Why Teachers Should Include Emerging Science in STEM Learning

Emerging Science in STEM Learning Blog Featured Image

In our first Deeper Learning newsletter, we discussed the School Superintendents Association’s report calling for the broader education community to redesign the public school system by 2025. It calls for specific change while empowering districts and schools to tailor lesson plans to the needs of their classrooms of the future, educators, and communities. In this article, we talk about the growing need to incorporate emerging science in STEM learning in order to best prepare students for future careers within this exciting sector. 

Preparing Students for STEM Jobs of the Future

This call to action couldn’t come soon enough for teaching science for students. According to a White House report, only 20% of high school graduates are prepared for college-level coursework in STEM majors. The report also found that the US has only produced 10% of the world’s science and engineering graduates over the past 15 years! 

And if that wasn’t worrying enough, the US, along with the rest of the world, is now facing a worker shortage in STEM fields. According to a recent survey by the National Association of Business Economics (NABE), 57% of respondents are experiencing a significant shortage of skilled workers, up 10% from the previous quarter. And most educators and industry leaders now expect the skills gap to widen over the next decade. In fact, by 2025, it’s estimated that 3.5 million STEM jobs will need to be filled.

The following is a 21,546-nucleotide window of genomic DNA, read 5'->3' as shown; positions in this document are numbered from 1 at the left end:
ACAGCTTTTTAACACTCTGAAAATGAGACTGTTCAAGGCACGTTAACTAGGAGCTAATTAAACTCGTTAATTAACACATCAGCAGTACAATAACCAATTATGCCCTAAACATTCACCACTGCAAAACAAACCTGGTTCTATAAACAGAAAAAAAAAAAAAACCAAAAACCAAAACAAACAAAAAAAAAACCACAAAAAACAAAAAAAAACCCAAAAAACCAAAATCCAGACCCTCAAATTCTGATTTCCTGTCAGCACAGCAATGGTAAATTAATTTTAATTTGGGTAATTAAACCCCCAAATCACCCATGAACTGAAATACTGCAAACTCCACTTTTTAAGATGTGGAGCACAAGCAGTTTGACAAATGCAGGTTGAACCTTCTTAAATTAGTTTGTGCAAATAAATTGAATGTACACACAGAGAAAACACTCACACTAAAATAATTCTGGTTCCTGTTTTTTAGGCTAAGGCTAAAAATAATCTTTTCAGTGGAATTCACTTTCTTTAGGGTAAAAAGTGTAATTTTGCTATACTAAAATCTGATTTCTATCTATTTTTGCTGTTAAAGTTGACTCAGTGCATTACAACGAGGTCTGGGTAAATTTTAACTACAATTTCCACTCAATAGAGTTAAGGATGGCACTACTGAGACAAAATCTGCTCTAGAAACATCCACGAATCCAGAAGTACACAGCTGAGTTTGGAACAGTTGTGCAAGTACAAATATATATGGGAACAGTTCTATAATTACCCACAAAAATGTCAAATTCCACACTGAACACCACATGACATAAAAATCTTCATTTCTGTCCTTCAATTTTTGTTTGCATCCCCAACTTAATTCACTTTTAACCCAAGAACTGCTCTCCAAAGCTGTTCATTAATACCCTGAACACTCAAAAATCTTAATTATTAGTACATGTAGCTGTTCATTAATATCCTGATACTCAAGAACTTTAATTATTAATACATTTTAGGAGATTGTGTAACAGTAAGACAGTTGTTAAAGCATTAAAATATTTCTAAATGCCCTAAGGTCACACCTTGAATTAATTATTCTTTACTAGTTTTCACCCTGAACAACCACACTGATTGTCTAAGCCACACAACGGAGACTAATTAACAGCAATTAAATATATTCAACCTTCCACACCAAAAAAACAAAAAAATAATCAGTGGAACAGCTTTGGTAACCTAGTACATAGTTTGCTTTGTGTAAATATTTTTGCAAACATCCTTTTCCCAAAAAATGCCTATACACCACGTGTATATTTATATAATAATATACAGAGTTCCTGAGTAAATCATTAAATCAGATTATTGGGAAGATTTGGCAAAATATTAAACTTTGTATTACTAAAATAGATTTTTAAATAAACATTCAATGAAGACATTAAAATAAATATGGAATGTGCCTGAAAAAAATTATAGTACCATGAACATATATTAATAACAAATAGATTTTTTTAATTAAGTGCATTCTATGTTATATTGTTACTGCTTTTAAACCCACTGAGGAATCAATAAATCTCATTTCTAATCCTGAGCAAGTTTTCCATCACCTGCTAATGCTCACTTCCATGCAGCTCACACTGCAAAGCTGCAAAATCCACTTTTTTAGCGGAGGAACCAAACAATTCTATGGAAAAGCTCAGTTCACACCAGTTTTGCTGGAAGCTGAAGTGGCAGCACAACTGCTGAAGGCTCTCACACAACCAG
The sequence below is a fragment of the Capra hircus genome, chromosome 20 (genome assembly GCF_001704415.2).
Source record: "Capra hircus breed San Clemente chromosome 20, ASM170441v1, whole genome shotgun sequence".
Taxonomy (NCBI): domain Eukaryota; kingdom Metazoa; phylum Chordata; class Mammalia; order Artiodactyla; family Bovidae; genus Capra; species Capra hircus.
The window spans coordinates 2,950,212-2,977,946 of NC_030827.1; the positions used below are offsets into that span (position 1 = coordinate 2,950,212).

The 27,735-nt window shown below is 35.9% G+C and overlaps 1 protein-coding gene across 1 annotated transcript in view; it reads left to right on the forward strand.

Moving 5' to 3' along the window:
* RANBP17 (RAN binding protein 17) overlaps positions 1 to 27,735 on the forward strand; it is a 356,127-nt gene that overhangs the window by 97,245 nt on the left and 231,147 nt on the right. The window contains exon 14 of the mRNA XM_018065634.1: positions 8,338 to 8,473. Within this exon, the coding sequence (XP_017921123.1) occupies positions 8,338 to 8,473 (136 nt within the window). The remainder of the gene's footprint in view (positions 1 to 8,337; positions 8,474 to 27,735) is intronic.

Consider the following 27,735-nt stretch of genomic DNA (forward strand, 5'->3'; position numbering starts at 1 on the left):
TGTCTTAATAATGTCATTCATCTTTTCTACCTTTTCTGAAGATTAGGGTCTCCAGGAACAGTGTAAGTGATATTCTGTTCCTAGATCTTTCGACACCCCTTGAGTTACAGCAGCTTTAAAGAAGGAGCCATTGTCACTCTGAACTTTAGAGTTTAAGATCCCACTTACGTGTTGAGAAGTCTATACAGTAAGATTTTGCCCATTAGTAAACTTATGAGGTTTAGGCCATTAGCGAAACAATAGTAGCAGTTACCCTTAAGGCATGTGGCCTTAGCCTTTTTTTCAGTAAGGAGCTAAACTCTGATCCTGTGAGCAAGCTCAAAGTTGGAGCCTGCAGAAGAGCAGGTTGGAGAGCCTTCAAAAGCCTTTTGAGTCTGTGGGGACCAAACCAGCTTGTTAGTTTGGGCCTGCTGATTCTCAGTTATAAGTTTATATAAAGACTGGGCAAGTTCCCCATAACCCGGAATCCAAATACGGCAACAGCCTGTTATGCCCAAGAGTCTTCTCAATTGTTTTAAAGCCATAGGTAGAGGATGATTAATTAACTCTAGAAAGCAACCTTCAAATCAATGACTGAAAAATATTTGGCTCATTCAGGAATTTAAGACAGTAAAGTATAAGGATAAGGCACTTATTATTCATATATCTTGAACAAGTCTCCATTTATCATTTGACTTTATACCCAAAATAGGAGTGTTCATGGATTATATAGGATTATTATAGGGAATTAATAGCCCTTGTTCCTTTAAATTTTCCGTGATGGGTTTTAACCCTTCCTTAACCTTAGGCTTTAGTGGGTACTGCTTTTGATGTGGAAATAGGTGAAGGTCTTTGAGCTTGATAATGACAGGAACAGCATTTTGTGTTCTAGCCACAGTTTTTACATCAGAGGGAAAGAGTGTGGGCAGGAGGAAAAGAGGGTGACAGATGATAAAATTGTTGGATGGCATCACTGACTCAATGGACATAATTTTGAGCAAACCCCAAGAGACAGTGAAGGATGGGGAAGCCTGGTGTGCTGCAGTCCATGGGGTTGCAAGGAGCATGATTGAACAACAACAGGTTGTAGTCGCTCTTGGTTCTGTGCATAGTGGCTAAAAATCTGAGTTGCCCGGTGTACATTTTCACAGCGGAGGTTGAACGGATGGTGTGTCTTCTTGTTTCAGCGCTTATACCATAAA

Yet one of the major challenges facing educators when it comes to teaching science to students is that many young people just don’t know that a successful career in STEM is available to them. And another problem we face is that science and technology are rapidly advancing and there are thousands of roles being created in STEM fields that didn’t even five years ago! This creates a massive crater of unfilled positions within this sector.

Student Innovation Competition
(Photo Credit: Cristian Madrazo, center, and Xavier Cotton, right, demo their oil spill cleanup idea, the “Orca” drone, to an innovation challenge judge. (Front Range Community College)

What’s “Emerging Science” and What Are New Science Careers Students Need To Know About?

What exactly is emerging science? As our understanding of the world and universe advances, the standard science fields of biology, chemistry, physics, and astronomy are becoming increasingly specialized and interdisciplinary, leading to new avenues of inquiry. These fields are what we call ’emerging science’ in the sense that scientists have only recently started looking at these fields and little or no research has been conducted.